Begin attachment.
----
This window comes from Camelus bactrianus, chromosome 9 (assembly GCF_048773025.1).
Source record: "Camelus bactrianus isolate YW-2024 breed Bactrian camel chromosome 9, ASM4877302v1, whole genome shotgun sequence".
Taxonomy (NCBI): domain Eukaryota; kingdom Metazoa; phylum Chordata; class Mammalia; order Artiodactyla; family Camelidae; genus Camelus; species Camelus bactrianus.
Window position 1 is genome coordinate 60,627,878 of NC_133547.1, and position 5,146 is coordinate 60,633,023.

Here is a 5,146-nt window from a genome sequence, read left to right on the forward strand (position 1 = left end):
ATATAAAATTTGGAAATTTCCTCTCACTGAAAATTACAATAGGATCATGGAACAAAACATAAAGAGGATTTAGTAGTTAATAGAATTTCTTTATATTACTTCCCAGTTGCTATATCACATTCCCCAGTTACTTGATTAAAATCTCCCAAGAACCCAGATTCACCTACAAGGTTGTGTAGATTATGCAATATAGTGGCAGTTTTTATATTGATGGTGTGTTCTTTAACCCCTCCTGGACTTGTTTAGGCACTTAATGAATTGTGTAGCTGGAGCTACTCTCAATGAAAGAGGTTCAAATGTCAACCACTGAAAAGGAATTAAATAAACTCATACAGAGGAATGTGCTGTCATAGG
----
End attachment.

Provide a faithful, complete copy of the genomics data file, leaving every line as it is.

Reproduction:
This window comes from Camelus bactrianus, chromosome 9 (assembly GCF_048773025.1).
Source record: "Camelus bactrianus isolate YW-2024 breed Bactrian camel chromosome 9, ASM4877302v1, whole genome shotgun sequence".
Taxonomy (NCBI): domain Eukaryota; kingdom Metazoa; phylum Chordata; class Mammalia; order Artiodactyla; family Camelidae; genus Camelus; species Camelus bactrianus.
Window position 1 is genome coordinate 60,627,878 of NC_133547.1, and position 5,146 is coordinate 60,633,023.

Here is a 5,146-nt window from a genome sequence, read left to right on the forward strand (position 1 = left end):
ATATAAAATTTGGAAATTTCCTCTCACTGAAAATTACAATAGGATCATGGAACAAAACATAAAGAGGATTTAGTAGTTAATAGAATTTCTTTATATTACTTCCCAGTTGCTATATCACATTCCCCAGTTACTTGATTAAAATCTCCCAAGAACCCAGATTCACCTACAAGGTTGTGTAGATTATGCAATATAGTGGCAGTTTTTATATTGATGGTGTGTTCTTTAACCCCTCCTGGACTTGTTTAGGCACTTAATGAATTGTGTAGCTGGAGCTACTCTCAATGAAAGAGGTTCAAATGTCAACCACTGAAAAGGAATTAAATAAACTCATACAGAGGAATGTGCTGTCATAGG